I can attest that the space is more than “just” beautiful. Abstract murals flow wildly across the walls and floor, a fully functional vintage book press decorates the space, a stage handmade from reclaimed materials sits ready for the brave of heart. This space is like Imagination’s secret fort, fiercely creative and encompassingly safe. The reading room was so appealing, I almost did not make it back to the interview from my tour.

Arlita said creative writing was special because, “instead of doing an essay where [what I write is] something that is chosen by my teacher, I get to figure out what I want to write, how I want to do it and, like, put my time into it so that I can get a good project out of it.”

“So, do you have control of the whole process?” I asked, ever the classic writer. In response, Arlita gave some examples: “It feels like I have ownership because … whenever I’m feeling like [I’m stuck] on something, they help me figure out different ways to resolve it,” and, “I got to have ownership, write it myself, put in the time to do it, while still getting help.”

There were three writing sessions a week. Arlita quickly learned time management to balance the book with homework, sports and school.

“It’s teaching us time management, because … when I first started, I wanted to do everything [at once, then I realized] I’m gonna have to manage my time now,” she said, before adding, “It was a lifelong skill, ’cause now I know how to manage my time more than I did before.”

It all shows the power of a creative project. By taking on this work with the space and support to fuel her and her cohort, Arlita demonstrates to others what can be done; the heights a student can reach. In short, the Chapter 510 program helps Artila set a good example.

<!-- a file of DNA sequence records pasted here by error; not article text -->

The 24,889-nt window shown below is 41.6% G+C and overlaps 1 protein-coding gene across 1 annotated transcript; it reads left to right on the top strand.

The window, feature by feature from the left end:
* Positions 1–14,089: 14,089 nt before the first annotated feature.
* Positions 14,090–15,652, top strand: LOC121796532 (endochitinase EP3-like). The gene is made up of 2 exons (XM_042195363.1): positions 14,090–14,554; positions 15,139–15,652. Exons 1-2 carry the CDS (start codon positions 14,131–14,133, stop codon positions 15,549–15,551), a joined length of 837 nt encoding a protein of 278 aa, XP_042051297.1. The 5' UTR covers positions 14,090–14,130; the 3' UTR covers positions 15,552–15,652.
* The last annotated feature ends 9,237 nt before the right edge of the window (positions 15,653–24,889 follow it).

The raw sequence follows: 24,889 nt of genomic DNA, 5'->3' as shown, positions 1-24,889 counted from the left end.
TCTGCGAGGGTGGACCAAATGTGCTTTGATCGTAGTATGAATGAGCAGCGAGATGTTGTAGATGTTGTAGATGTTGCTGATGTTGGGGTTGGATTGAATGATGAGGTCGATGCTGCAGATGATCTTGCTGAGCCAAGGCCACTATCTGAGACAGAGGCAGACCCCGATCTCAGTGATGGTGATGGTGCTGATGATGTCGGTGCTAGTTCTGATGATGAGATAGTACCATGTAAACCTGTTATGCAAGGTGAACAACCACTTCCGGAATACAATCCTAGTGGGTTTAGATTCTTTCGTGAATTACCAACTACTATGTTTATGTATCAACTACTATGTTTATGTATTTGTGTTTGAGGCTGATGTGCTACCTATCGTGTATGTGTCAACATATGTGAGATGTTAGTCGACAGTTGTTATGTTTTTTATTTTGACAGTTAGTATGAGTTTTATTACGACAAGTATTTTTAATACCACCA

“She’s a model, for sure. She inspires me,” Heller said.

The in-school writing programs serve 100 students right now, in 4 different schools. Students workshop poetry, college essays and fiction.

This spring, students in one workshop will build an oral history of Swan’s market, the downtown community where the team at Chapter 510 are planting their seeds. “This program is going to also help us kind of deepen our relationship to this historical building and this neighborhood [so they can influence] how we can be a space for Oakland youth,” Heller said.

That is just one of the many free youth-writer workshops offered at the new location, which actually houses several Chapter 510 spaces, of which the Dept. of Make / Believe is only one.

The workshop that caught this writer’s eye is the Native American Youth Poetry Workshop, hosted in partnership with Nomadic Press, which runs every Tuesday from 4–6pm starting on Jan. 4. It is free.

Arlita Bailey is now a writer. She can prove it. Sometimes we don’t know it until we really see it out there in the world.

“Also, it looks good on a resume,” Arlita added.

Dept. of Make / Believe’s Grand Opening is on Dec. 4, noon to 7pm, 546 Doctor Huey P. Newton Way, Oakland. To sign up for the Native American Youth Poetry Workshop or one of the other spring workshops, go to www.chapter510.org/writing-workshops.